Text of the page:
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Advice? Me?

newbaby
Humour columnist remembers her own birthing experiences..and that she shouldn't offer advice on the matter. Photo: Metro Creative Connection

The New Year is always a good time to tell a story of beginnings. Goodness knows we need a fresh start right about now too. With that in mind, I wrote a little story on the birth of a child, since there’s nothing that leaves us with brighter expectation than the arrival of a baby.

This summer one of the teachers at my school had a baby. It was a privilege to work with her beforehand and chat about each stage of her pregnancy. Brought back a lot of memories too. Particularly when she was full term and jokingly asked if I had advice on how to get, “the ball rolling”. 

I did.

After my first child had been born two weeks overdue and at almost ten pounds, I decided I wouldn’t let that happen again. I’d lunged through two feet of snow, been driven over the worst bumps in the country and eaten enough spicy food to breathe fire, but nothing had worked to get things going for me. Second time round I began researching home remedies to induce labour.

Enter – castor oil.

Everything I read about it sounded safe, natural and effective and I’d reached my due date, so there were no worries there. Bring it on, I thought happily.

My friend Arthetta, henceforth referred to as accomplice, bar tender and secret shopper, made the purchase for me, since I felt a little self-conscious buying laxatives at the local pharmacy, lest they probe for details.

We met later that day at her house. This was long before the Internet, and pertinent information such as the possible and highly disagreeable outcome of such a deed, or the correct dosage for this foolish endeavor, was not readily available.

Arthetta glugged the entire, oily bottle into a glass, topped it off with orange juice, stirred briskly and handed it over with a winning smile.

I stared into the slimy depths. Doubts began to slither forward in my mind like the globules of fat that swirled unpleasantly in the tumbler before me. The oil had risen immediately to the top, and lay there like leftover grease floating in the dishwater of life.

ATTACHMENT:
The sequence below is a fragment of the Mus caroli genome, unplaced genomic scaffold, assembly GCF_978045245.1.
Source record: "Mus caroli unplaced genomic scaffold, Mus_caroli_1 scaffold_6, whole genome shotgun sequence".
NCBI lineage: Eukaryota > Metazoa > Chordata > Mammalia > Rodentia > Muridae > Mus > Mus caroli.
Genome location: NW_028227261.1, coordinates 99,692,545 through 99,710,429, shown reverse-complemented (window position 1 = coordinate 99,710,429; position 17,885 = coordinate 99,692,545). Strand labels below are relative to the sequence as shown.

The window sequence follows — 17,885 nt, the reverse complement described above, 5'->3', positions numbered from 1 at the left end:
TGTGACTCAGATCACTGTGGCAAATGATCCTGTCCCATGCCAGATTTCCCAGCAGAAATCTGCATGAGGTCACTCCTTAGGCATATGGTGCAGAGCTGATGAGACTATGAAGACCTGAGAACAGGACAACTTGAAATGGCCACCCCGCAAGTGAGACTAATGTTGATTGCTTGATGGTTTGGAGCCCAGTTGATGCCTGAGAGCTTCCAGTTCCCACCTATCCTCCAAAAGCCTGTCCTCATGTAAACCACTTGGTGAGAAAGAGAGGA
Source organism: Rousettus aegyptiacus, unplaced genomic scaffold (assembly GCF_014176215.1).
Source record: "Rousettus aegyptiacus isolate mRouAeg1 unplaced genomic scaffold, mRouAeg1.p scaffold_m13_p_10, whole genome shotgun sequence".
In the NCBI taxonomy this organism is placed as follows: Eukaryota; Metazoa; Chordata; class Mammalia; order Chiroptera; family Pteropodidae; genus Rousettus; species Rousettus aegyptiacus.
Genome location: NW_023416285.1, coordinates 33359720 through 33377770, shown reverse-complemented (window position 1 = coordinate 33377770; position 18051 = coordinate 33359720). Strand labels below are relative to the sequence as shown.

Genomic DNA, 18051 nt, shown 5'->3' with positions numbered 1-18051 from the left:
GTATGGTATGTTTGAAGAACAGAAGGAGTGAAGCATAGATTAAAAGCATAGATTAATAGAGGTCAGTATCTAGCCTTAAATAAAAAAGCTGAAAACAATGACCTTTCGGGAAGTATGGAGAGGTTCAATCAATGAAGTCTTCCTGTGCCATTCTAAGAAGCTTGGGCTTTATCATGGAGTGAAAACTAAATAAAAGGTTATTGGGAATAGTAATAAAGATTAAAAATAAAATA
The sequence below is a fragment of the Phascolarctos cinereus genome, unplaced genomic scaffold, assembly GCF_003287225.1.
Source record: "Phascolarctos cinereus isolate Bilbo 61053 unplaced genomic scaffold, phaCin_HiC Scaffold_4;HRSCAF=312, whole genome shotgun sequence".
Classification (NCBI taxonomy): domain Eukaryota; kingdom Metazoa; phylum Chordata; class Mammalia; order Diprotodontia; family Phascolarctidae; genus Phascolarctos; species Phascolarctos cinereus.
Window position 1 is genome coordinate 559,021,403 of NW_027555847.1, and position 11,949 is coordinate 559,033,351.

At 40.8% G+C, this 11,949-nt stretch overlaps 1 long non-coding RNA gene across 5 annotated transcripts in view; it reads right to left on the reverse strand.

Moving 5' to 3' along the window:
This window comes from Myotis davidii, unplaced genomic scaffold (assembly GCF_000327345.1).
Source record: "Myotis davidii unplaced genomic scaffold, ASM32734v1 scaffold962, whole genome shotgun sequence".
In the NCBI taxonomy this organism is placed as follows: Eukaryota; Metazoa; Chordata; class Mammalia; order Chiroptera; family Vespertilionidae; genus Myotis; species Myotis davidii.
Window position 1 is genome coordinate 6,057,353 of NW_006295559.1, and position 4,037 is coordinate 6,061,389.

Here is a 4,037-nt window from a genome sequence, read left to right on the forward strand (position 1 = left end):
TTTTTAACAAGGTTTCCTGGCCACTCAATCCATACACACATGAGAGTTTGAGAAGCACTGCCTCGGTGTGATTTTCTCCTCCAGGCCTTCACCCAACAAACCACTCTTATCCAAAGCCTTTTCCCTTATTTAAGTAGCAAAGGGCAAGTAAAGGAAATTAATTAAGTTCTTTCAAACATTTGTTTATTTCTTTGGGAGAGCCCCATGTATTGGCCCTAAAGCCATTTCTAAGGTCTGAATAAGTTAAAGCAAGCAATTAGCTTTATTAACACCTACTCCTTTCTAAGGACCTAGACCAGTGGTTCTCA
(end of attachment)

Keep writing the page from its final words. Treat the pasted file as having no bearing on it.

I held my breath, put the rim to my lips, tilted my head and poured it back. Yuck!

 “You actually did it,” Arthetta muttered, shaking her head in amazement. Then she peered at me hopefully, waiting for something to happen. 

It didn’t.

“Okay,” my accomplice said, “I don’t think it’s working, but here’s the deal, I have another bottle of the stuff in my cupboard. It’s been there a while but – maybe we should have that too.” She looked at me expectantly.

“Whadya mean “we”,” I said, with lips still slick from the last allotment. She darted to the kitchen. Presently, I heard the tinkle of her spoon as she prepared a second cocktail.

I was halfway through before realizing it was RANCID!

“Argh!” I shouted, rushing into the bathroom to lean over the sink. Sweat had broken out on my forehead and I felt distinctly ill.

“Maybe you should call a prenatal nurse to ask how much is usually administered,” I said, clutching my rumbling stomach as I peered around the corner. “Not that I can change it now.”

Quickly my pal dialed, asked the question and then sat down abruptly, her face draining of all colour. “I see,” she finished, “thank you.”

Hanging up, Arthetta turned to me with a stricken look upon her face. “The nurse said to take one, maybe two tablespoons, but no more.”

“WHAT!” I hollered from her beautifully appointed potty, where I was to spend the next five hours. “I just swilled back two bottles of the junk! And the last one was ROTTEN!”

We can laugh about it now. Actually, we laughed about it then, but I’m really not the right person to give advice in this particular area. However, a beautiful, healthy baby girl was born that night and my heart was full of happiness and hope for her future.

And so, as we move into 2021 I truly wish the same for us all. May you all know happiness, love and hope for a bright new future this year. 

Helen Row Toews writes about the humour of everyday life.